Break down your learnings this week into little bites.
irish gaelic words
If you’re not sharing “Dia dhuit” on Twitter and Facebook every morning, why not? What’s holding you back? You can have a bit of fun and be creative.
2016 brings with it a special celebration and time of self-inspection for Ireland. It’s now 100 years since the 1916 East Rising, a pivotal event in forming what is now the Republic of Ireland. It’s an emotive subject, so I’m sure just having this blog post posted will lead to some strong replies.
Don’t you love when you discover a new movie or song you really like? If you’re like us, then you’ll want to know more about the person who made such a positive impact on your life and end up discovering amazing things about him. Recently, we looked up some of our favourite celebrities and we discovered …
…Long live the Gaeltacht. Considerably large parts of the map of Ireland are dedicated to “Gaeltacht” areas. The Gaeltacht areas are those parts of Ireland where it was deemed over the years that Irish Gaelic was the predominant community language in those areas.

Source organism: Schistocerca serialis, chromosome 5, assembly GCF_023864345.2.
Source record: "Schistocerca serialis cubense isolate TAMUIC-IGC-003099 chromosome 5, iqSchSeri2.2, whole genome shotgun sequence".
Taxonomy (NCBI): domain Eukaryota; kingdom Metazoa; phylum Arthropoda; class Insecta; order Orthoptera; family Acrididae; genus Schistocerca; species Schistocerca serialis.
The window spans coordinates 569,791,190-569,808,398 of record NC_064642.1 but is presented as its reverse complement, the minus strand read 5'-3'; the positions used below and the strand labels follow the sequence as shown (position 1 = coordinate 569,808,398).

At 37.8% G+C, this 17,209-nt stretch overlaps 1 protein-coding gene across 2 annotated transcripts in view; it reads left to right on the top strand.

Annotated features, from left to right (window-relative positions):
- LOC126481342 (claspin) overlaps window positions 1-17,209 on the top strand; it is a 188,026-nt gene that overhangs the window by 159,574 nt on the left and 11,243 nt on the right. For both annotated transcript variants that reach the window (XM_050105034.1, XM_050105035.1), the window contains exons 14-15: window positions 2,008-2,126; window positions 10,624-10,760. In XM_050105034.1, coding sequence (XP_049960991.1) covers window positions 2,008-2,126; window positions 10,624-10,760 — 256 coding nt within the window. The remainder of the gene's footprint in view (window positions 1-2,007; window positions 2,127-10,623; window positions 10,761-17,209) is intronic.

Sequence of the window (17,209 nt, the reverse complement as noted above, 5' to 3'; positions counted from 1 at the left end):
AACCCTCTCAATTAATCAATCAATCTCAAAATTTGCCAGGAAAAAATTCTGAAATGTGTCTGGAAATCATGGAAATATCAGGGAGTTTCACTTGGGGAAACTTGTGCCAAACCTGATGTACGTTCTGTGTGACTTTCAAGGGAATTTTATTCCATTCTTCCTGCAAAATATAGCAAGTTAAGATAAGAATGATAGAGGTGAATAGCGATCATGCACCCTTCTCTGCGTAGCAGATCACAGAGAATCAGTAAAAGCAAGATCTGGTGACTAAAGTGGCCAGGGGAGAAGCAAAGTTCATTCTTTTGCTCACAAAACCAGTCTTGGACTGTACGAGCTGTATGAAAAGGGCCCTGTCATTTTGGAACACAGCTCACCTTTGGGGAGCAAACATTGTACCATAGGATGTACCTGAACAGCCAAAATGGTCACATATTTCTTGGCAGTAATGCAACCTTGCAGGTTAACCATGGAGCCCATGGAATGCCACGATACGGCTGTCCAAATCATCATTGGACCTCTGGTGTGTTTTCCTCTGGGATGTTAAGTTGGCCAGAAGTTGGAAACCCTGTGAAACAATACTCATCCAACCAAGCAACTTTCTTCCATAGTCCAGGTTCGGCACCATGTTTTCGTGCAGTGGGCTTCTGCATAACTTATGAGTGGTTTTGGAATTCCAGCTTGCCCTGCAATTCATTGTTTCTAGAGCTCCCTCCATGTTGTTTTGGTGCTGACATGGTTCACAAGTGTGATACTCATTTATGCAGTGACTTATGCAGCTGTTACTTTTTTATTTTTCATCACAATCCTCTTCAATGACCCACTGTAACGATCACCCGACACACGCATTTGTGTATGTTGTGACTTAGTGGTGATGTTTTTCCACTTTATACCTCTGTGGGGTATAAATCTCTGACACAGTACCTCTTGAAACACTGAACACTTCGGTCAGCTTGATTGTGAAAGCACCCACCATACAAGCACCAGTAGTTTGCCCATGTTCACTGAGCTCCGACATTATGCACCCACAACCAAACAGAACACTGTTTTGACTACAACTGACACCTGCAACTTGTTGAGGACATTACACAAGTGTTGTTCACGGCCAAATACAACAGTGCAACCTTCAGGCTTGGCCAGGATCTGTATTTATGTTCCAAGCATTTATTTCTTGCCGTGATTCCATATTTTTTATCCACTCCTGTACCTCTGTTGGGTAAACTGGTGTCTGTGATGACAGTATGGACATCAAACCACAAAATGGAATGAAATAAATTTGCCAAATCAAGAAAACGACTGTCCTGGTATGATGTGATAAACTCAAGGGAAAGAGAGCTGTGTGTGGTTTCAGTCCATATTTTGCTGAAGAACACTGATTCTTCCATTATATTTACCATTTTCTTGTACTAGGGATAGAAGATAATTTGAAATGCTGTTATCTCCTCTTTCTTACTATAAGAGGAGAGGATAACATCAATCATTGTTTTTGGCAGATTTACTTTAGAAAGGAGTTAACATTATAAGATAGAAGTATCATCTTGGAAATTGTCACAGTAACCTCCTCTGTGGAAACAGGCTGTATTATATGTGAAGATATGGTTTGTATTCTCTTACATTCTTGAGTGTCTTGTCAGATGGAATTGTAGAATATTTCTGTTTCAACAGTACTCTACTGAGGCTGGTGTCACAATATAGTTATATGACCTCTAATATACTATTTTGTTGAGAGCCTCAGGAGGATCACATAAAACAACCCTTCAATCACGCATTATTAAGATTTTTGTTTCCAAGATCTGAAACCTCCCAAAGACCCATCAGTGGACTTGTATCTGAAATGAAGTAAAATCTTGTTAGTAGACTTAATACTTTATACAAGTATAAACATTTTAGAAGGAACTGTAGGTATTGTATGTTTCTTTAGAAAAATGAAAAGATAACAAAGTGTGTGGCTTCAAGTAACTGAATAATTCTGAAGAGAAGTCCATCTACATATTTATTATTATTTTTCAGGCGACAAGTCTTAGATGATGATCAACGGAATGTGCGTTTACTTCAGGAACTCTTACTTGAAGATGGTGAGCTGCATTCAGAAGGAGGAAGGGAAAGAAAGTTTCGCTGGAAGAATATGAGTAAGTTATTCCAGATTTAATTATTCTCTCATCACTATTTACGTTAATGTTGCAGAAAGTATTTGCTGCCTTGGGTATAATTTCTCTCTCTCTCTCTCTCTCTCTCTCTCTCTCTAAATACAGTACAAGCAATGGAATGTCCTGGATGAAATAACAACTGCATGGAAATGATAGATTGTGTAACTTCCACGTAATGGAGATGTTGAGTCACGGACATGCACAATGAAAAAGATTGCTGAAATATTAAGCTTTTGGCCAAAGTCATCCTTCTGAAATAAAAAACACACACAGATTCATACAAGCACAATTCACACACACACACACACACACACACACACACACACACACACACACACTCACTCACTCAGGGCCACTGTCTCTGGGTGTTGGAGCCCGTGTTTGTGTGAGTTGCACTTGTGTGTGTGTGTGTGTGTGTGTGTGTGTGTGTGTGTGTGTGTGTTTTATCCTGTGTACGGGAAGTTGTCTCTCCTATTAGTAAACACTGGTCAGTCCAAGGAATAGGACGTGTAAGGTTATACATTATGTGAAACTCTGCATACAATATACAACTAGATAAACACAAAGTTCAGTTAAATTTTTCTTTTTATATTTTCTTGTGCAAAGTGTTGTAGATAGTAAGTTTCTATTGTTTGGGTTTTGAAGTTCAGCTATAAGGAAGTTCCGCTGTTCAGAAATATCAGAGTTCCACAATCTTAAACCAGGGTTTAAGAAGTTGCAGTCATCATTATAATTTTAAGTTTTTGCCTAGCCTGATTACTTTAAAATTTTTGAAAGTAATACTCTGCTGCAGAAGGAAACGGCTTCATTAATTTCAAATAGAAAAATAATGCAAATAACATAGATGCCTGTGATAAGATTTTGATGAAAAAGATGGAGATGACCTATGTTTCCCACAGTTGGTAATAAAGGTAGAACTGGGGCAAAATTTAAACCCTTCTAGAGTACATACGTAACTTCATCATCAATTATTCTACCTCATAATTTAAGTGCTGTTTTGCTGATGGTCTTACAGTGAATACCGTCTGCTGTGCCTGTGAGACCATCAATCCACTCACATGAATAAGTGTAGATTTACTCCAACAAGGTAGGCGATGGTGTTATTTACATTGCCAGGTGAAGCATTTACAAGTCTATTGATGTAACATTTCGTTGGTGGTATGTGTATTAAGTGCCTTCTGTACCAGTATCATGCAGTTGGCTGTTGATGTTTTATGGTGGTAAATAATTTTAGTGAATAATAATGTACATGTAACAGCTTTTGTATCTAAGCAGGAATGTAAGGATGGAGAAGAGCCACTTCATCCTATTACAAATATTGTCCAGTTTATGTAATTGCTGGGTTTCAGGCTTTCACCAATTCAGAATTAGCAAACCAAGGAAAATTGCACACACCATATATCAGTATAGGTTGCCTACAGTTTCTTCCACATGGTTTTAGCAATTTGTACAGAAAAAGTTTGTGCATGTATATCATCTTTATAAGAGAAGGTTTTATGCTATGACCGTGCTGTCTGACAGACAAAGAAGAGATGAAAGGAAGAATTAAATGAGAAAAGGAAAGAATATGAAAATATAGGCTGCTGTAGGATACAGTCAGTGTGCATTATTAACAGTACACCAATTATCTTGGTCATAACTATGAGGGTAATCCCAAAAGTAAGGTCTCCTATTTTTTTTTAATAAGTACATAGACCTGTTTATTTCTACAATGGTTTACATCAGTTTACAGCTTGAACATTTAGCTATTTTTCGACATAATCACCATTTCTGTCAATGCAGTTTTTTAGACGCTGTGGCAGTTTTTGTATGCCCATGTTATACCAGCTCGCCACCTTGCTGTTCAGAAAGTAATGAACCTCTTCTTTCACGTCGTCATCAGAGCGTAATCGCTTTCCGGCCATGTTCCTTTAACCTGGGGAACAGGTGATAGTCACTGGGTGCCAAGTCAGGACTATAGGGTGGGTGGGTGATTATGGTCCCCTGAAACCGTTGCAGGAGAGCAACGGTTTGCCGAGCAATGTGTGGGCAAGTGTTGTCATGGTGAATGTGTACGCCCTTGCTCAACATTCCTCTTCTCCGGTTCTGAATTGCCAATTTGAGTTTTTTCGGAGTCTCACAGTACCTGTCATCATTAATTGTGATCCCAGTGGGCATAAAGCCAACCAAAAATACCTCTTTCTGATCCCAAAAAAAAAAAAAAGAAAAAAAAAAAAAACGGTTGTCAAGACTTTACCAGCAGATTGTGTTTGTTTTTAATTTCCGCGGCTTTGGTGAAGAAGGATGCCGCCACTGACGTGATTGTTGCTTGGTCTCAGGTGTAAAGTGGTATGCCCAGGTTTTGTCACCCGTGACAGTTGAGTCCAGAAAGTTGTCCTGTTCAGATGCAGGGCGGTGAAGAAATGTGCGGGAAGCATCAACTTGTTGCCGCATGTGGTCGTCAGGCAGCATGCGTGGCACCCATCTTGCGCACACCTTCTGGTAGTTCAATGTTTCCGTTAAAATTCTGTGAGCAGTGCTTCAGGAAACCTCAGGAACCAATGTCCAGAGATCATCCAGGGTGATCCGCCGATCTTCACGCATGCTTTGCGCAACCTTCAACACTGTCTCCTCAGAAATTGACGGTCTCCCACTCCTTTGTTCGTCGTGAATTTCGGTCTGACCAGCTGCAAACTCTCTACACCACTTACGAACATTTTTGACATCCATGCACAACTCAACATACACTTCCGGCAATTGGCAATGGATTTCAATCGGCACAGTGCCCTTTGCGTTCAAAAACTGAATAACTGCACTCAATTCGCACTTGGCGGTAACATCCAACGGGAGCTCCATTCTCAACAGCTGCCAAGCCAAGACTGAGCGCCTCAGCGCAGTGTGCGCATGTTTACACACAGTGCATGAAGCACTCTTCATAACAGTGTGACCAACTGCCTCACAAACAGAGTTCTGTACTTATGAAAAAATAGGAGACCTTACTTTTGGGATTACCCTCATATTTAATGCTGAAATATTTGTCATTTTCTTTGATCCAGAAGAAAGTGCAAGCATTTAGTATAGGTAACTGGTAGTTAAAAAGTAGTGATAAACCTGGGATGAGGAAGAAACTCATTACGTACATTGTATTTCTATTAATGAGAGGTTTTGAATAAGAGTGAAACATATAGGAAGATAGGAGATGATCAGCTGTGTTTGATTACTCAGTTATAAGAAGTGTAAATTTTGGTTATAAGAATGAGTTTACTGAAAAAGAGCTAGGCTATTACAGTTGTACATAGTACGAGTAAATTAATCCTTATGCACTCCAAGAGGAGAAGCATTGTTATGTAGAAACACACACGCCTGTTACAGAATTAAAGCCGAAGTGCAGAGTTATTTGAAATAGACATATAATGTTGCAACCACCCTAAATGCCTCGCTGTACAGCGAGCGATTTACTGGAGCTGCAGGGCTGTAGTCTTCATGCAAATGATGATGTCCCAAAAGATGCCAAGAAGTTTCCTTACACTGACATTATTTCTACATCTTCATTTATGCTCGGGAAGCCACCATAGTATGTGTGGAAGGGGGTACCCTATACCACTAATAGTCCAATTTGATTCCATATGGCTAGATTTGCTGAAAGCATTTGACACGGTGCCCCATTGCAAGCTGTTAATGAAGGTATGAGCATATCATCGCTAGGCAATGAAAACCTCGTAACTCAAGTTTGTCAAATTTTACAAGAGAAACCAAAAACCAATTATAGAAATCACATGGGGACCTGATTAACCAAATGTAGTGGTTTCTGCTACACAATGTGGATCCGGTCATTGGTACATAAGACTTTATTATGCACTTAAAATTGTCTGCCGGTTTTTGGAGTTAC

As we head into a dark winter in Ireland, Eoin shares with you two relevant phrases to say in Irish Gaelic. He explains what each part of the phrase means. Discussion podcast about learning to speak Irish Gaelic (in English).
Irish people are traumatised, distraught, and brought to tears at the thought of learning to speak the Irish language. That’s what some people in Ireland tell themselves. Read through Loren’s experience which he emailed us (with permission to post here, and updated to fix that Loren is a “he”!), and our reply below:
Dive into old Irish school manuscripts, and you’ll get an instant taster of older Ireland. The site dúchas.ie (which means “heritage”) features tens of thousands of scanned pages of school copybooks, plus other content.
Discussion podcast about learning to speak Irish Gaelic (in English). Irish-American author Brighid O’Sullivan shares with us her love for Ireland through eight things you didn’t know about Ireland.
Lots of people struggle with how the Irish language is pronounced. Let’s take a short example, and break it down! Once you get familiar with the rules, other new words won’t look so strange.